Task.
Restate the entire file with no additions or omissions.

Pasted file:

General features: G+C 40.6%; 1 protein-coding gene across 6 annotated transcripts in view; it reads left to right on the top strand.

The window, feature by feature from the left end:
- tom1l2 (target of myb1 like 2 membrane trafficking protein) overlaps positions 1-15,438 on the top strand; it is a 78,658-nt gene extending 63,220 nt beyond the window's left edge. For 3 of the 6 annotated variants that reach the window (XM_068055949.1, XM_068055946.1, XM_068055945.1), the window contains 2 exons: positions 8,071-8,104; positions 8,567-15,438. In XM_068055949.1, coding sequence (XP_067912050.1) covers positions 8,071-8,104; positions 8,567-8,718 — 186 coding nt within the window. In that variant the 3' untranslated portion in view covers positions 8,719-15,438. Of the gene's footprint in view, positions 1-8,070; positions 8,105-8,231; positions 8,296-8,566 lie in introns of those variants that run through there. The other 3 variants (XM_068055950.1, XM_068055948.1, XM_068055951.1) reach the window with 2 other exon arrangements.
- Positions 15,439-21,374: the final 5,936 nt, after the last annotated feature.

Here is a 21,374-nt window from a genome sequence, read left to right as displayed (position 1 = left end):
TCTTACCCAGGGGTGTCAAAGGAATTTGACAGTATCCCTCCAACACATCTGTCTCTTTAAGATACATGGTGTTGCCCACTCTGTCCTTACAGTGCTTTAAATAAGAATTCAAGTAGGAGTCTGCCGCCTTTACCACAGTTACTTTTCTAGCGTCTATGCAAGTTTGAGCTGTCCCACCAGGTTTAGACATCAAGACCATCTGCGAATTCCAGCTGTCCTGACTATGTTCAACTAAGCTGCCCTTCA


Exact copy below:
General features: G+C 40.6%; 1 protein-coding gene across 6 annotated transcripts in view; it reads left to right on the top strand.

The window, feature by feature from the left end:
- tom1l2 (target of myb1 like 2 membrane trafficking protein) overlaps positions 1-15,438 on the top strand; it is a 78,658-nt gene extending 63,220 nt beyond the window's left edge. For 3 of the 6 annotated variants that reach the window (XM_068055949.1, XM_068055946.1, XM_068055945.1), the window contains 2 exons: positions 8,071-8,104; positions 8,567-15,438. In XM_068055949.1, coding sequence (XP_067912050.1) covers positions 8,071-8,104; positions 8,567-8,718 — 186 coding nt within the window. In that variant the 3' untranslated portion in view covers positions 8,719-15,438. Of the gene's footprint in view, positions 1-8,070; positions 8,105-8,231; positions 8,296-8,566 lie in introns of those variants that run through there. The other 3 variants (XM_068055950.1, XM_068055948.1, XM_068055951.1) reach the window with 2 other exon arrangements.
- Positions 15,439-21,374: the final 5,936 nt, after the last annotated feature.

Here is a 21,374-nt window from a genome sequence, read left to right as displayed (position 1 = left end):
TCTTACCCAGGGGTGTCAAAGGAATTTGACAGTATCCCTCCAACACATCTGTCTCTTTAAGATACATGGTGTTGCCCACTCTGTCCTTACAGTGCTTTAAATAAGAATTCAAGTAGGAGTCTGCCGCCTTTACCACAGTTACTTTTCTAGCGTCTATGCAAGTTTGAGCTGTCCCACCAGGTTTAGACATCAAGACCATCTGCGAATTCCAGCTGTCCTGACTATGTTCAACTAAGCTGCCCTTCA